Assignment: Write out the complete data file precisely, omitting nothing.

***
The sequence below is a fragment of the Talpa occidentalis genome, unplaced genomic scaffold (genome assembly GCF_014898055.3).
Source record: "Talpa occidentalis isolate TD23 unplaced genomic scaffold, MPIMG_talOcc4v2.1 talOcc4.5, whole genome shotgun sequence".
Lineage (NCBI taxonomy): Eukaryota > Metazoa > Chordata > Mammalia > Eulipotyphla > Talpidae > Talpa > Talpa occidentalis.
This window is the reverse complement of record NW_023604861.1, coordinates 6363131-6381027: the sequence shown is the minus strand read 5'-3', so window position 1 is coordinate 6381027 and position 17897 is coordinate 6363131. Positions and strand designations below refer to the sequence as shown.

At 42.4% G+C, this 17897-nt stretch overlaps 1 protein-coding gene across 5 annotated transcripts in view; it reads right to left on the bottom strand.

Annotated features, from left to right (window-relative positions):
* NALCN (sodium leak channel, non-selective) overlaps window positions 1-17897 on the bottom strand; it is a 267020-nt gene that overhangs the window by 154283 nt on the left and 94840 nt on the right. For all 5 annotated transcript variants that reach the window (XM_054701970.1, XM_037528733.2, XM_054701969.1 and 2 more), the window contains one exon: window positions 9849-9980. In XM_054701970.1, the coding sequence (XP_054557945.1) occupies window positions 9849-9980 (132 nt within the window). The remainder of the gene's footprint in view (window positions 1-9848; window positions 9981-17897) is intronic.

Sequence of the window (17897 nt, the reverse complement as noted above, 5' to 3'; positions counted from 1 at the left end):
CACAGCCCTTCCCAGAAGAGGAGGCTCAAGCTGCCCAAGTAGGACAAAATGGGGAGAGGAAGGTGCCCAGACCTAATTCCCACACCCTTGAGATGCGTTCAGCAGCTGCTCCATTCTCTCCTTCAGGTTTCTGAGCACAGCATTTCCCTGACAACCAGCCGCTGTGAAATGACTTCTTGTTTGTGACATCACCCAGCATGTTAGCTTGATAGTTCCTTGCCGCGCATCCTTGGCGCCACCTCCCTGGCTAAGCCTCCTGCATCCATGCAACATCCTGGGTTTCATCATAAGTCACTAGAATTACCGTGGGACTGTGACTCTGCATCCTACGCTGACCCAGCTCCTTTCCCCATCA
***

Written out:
The sequence below is a fragment of the Talpa occidentalis genome, unplaced genomic scaffold (genome assembly GCF_014898055.3).
Source record: "Talpa occidentalis isolate TD23 unplaced genomic scaffold, MPIMG_talOcc4v2.1 talOcc4.5, whole genome shotgun sequence".
Lineage (NCBI taxonomy): Eukaryota > Metazoa > Chordata > Mammalia > Eulipotyphla > Talpidae > Talpa > Talpa occidentalis.
This window is the reverse complement of record NW_023604861.1, coordinates 6363131-6381027: the sequence shown is the minus strand read 5'-3', so window position 1 is coordinate 6381027 and position 17897 is coordinate 6363131. Positions and strand designations below refer to the sequence as shown.

At 42.4% G+C, this 17897-nt stretch overlaps 1 protein-coding gene across 5 annotated transcripts in view; it reads right to left on the bottom strand.

Annotated features, from left to right (window-relative positions):
* NALCN (sodium leak channel, non-selective) overlaps window positions 1-17897 on the bottom strand; it is a 267020-nt gene that overhangs the window by 154283 nt on the left and 94840 nt on the right. For all 5 annotated transcript variants that reach the window (XM_054701970.1, XM_037528733.2, XM_054701969.1 and 2 more), the window contains one exon: window positions 9849-9980. In XM_054701970.1, the coding sequence (XP_054557945.1) occupies window positions 9849-9980 (132 nt within the window). The remainder of the gene's footprint in view (window positions 1-9848; window positions 9981-17897) is intronic.

Sequence of the window (17897 nt, the reverse complement as noted above, 5' to 3'; positions counted from 1 at the left end):
CACAGCCCTTCCCAGAAGAGGAGGCTCAAGCTGCCCAAGTAGGACAAAATGGGGAGAGGAAGGTGCCCAGACCTAATTCCCACACCCTTGAGATGCGTTCAGCAGCTGCTCCATTCTCTCCTTCAGGTTTCTGAGCACAGCATTTCCCTGACAACCAGCCGCTGTGAAATGACTTCTTGTTTGTGACATCACCCAGCATGTTAGCTTGATAGTTCCTTGCCGCGCATCCTTGGCGCCACCTCCCTGGCTAAGCCTCCTGCATCCATGCAACATCCTGGGTTTCATCATAAGTCACTAGAATTACCGTGGGACTGTGACTCTGCATCCTACGCTGACCCAGCTCCTTTCCCCATCA